The Women (1939)

Eighty years ago today, the film The Women premiered. This is a classic George Cukor movie. Absolute perfection.

A study of the lives and romantic entanglements of various interconnected women.

Directed by: George Cukor
Produced by: Hunt Stromberg
Screenplay by: Anita Loos, Jane Murfin
Based on: The Women 1936 play by Clare Boothe Luce
Starring: Norma Shearer, Joan Crawford, Rosalind Russell
Music by: David Snell, Edward Ward
Cinematography: Joseph Ruttenberg, Oliver T. Marsh
Edited by: Robert J. Kern
Production company: Metro-Goldwyn-Mayer
Distributed by: Loew’s Inc.
Release date: September 1, 1939 (United States)
Running time: 133 minutes
Budget: $1,688,000
Box office: $2,270,000

The Women follows the lives of Manhattan women, focusing in particular on Mary Haines, the cheerful, contented wife of Stephen and mother of Little Mary. After a bit of gossip flies around the salon these wealthy women visit, Mary’s cousin Sylvia Fowler goes to a salon to get the newest, exclusive nail color: Jungle Red. She learns from a manicurist that Mary’s husband has been having an affair with a predatory perfume counter girl named Crystal Allen. A notorious gossip, Sylvia delights in sharing the news with Mary’s friends; she sets up Mary with an appointment with the same manicurist so that she hears the rumor about Stephen’s infidelity.

While Mary’s mother urges her to ignore the gossip, Mary begins to have her own suspicions about her husband’s increasingly frequent claims that he needs to work late. She decides to travel to Bermuda with her mother to think about the situation and hope the rumors will fade. Upon her return, Mary heads to a fashion show and learns that Crystal is in attendance, trying on clothes in a dressing room. Mary, at Sylvia’s insistence, confronts her about the affair, but Crystal is completely unapologetic and slyly suggests that Mary keep the status quo unless she wants to lose Stephen in a divorce. Heartbroken and humiliated, Mary leaves quickly. The gossip continues, exacerbated by Sylvia and her friend Edith, who turns the affair into a public scandal by recounting Sylvia’s version of the story to a notorious gossip columnist. Mary chooses to divorce her husband despite his efforts to convince her to stay. As she is packing to leave for Reno, Mary explains the divorce to Little Mary.

On the train to Reno, where she will get her divorce, Mary meets several women with the same destination and purpose: the dramatic, extravagant Countess de Lave; Miriam Aarons, a tough-cookie chorus girl; and, to her surprise, her friend Peggy Day, a shy young woman. Mary and her new friends settle in at a Reno ranch, where they get plenty of unsolicited advice from Lucy, the gruffly warm-hearted woman who runs the ranch. The Countess tells tales of her multiple husbands and seems to have found another prospect in Reno, a cowboy named Buck Winston. Miriam reveals she has been having an affair with Sylvia Fowler’s husband and plans to marry him. Peggy, who has discovered that she is pregnant, is urged to call her husband, resolve their misunderstanding, and end the divorce proceedings. She succeeds. Sylvia arrives at the ranch, now that her husband has requested a divorce (“Well, girls: move over”). When she discovers that Miriam is to become the new Mrs. Fowler, a catfight ensues. Mary succeeds in breaking up the fight. Miriam convinces her that she, too, should forget her pride, get her husband on the phone, and try to patch things up before their divorce becomes legal in a few hours. Before Mary can decide, it rings — the call is from Stephen, who informs Mary that Crystal and he have just been married.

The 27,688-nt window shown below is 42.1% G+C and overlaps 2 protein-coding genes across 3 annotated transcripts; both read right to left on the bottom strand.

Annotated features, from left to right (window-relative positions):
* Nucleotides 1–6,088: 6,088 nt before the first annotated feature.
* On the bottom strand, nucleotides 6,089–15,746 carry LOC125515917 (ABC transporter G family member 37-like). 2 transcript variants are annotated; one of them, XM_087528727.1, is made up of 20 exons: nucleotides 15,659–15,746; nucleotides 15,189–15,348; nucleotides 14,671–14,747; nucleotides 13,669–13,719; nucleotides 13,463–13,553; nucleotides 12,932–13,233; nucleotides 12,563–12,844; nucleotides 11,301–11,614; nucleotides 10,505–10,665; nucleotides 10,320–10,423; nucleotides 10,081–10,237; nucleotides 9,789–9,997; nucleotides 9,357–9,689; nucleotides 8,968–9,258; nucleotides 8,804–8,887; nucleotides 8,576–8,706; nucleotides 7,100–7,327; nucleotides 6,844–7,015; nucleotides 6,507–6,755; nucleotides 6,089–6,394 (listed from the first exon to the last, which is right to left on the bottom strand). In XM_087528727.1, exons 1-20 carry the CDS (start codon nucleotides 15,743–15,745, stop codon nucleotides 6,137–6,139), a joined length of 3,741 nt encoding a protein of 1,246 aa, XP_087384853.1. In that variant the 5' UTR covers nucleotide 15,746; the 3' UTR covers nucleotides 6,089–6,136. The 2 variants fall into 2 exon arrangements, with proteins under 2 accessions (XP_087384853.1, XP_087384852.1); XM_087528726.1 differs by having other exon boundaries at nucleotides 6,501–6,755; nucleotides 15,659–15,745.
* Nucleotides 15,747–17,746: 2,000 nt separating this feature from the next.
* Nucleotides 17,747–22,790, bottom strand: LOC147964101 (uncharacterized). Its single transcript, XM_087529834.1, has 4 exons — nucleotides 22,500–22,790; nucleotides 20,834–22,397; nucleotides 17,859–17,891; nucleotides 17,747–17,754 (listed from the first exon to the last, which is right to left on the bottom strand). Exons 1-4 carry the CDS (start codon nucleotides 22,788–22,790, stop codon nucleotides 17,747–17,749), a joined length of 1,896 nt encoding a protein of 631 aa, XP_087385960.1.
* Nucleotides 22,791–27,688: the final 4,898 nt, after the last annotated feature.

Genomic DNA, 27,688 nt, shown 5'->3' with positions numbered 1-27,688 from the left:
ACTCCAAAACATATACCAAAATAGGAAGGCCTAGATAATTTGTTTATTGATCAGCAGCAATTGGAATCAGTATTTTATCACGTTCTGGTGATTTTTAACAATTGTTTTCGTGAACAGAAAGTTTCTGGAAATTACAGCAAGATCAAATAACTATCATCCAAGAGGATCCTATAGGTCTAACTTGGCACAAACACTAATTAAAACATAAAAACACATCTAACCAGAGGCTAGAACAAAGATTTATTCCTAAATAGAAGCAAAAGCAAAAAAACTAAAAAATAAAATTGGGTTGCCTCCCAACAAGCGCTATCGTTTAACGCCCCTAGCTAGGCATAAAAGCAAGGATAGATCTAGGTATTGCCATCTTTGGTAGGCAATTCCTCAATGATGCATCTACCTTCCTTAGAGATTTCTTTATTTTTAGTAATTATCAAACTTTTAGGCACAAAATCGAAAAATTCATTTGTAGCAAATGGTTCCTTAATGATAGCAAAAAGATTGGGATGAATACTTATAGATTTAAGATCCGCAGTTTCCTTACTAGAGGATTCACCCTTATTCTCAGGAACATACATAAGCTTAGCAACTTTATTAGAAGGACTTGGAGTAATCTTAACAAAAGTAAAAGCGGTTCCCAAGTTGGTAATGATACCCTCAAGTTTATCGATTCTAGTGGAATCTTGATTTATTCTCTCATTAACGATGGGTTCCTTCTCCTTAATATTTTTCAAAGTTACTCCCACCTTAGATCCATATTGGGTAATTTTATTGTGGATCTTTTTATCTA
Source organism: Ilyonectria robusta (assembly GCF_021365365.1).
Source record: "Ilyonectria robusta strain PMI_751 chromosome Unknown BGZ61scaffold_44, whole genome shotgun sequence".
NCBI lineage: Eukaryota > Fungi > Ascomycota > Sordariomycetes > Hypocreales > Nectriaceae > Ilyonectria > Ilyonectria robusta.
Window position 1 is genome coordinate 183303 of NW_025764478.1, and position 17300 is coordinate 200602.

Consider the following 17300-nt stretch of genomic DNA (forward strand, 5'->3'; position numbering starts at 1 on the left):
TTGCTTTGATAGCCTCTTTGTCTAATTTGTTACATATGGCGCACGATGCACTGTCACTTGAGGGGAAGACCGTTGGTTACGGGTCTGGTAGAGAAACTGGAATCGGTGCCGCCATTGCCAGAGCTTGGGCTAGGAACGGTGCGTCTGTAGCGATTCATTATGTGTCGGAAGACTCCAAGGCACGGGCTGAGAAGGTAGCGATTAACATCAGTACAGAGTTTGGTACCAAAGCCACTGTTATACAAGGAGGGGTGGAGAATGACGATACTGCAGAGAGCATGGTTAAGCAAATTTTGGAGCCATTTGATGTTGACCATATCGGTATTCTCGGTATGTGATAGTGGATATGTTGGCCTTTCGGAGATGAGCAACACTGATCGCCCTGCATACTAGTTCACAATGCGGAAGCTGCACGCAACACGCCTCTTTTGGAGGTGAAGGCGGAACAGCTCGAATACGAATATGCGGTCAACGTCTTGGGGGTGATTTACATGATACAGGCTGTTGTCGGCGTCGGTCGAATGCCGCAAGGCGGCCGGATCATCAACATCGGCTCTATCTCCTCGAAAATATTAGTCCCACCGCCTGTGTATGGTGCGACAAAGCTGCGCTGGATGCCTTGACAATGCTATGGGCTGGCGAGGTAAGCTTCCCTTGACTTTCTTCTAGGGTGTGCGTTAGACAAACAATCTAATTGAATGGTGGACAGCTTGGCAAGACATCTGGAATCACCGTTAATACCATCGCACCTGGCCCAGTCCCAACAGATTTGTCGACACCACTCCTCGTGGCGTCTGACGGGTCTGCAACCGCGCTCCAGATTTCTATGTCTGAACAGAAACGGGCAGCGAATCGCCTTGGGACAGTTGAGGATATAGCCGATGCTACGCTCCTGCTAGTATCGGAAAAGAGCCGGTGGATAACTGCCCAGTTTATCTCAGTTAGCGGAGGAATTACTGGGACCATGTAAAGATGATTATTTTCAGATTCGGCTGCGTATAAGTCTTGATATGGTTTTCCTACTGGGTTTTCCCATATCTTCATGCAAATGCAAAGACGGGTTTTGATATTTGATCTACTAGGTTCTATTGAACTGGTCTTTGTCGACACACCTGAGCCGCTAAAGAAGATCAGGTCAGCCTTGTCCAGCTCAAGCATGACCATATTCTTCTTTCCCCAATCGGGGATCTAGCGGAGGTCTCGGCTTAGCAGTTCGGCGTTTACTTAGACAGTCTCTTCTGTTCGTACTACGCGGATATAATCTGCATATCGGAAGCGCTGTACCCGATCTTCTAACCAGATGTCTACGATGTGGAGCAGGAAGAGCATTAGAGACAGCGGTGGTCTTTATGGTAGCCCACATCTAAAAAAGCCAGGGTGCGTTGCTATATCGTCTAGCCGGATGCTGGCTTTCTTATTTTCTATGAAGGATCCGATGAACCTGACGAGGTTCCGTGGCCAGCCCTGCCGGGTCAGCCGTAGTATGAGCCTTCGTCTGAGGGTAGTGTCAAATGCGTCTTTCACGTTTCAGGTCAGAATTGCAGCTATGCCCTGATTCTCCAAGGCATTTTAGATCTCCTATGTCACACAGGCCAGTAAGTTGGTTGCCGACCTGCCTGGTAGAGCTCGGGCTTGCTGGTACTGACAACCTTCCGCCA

Two years pass. At the Haines apartment, Crystal, now Mrs. Haines, is taking a bubble bath and talking on the phone to her lover, who turns out to be Buck Winston, now the husband of the Countess and a successful radio star. Little Mary overhears the conversation before being shooed away by Crystal, who, not surprisingly, has no time or patience for the child. Sylvia figures out with whom Crystal has been speaking and is having an affair. Still an unrelenting gossip, Sylvia tucks this information away for later use. Mary hosts a dinner for her Reno friends to celebrate the two-year anniversary of the Countess and Buck, after which the Countess, Miriam, and Peggy go to a nightclub and urge Mary to come along. Mary decides to stay home. She chats with Little Mary, who inadvertently reveals how unhappy Stephen is and mentions Crystal’s “lovey dovey” talk with Buck on the telephone. This news changes Mary’s mind about the party. She gets dressed up, intent on fighting to get her ex back: “I’ve had two years to grow claws, Mother — Jungle Red!”

At the nightclub (in the ladies’ room), Mary worms the details of the affair out of Sylvia, then makes sure that a gossip columnist (played by a real-life one, Hedda Hopper) is alerted to it. Mary tells the Countess that her husband Buck has been having an affair with Crystal, then informs Crystal that everyone knows what she has been doing. Crystal does not care and tells Mary she can have Stephen back, since she will now have Buck to support her. The Countess reveals that she has been funding Buck’s radio career and that with Crystal, he will be penniless and out of a job. Crystal resigns herself to the fact that she will be heading back to the perfume counter, adding: “And by the way, there’s a name for you ladies, but it isn’t used in high society — outside of a kennel.”

Mary, triumphant, heads out the door and up the stairs to win back Stephen, who is waiting for her.

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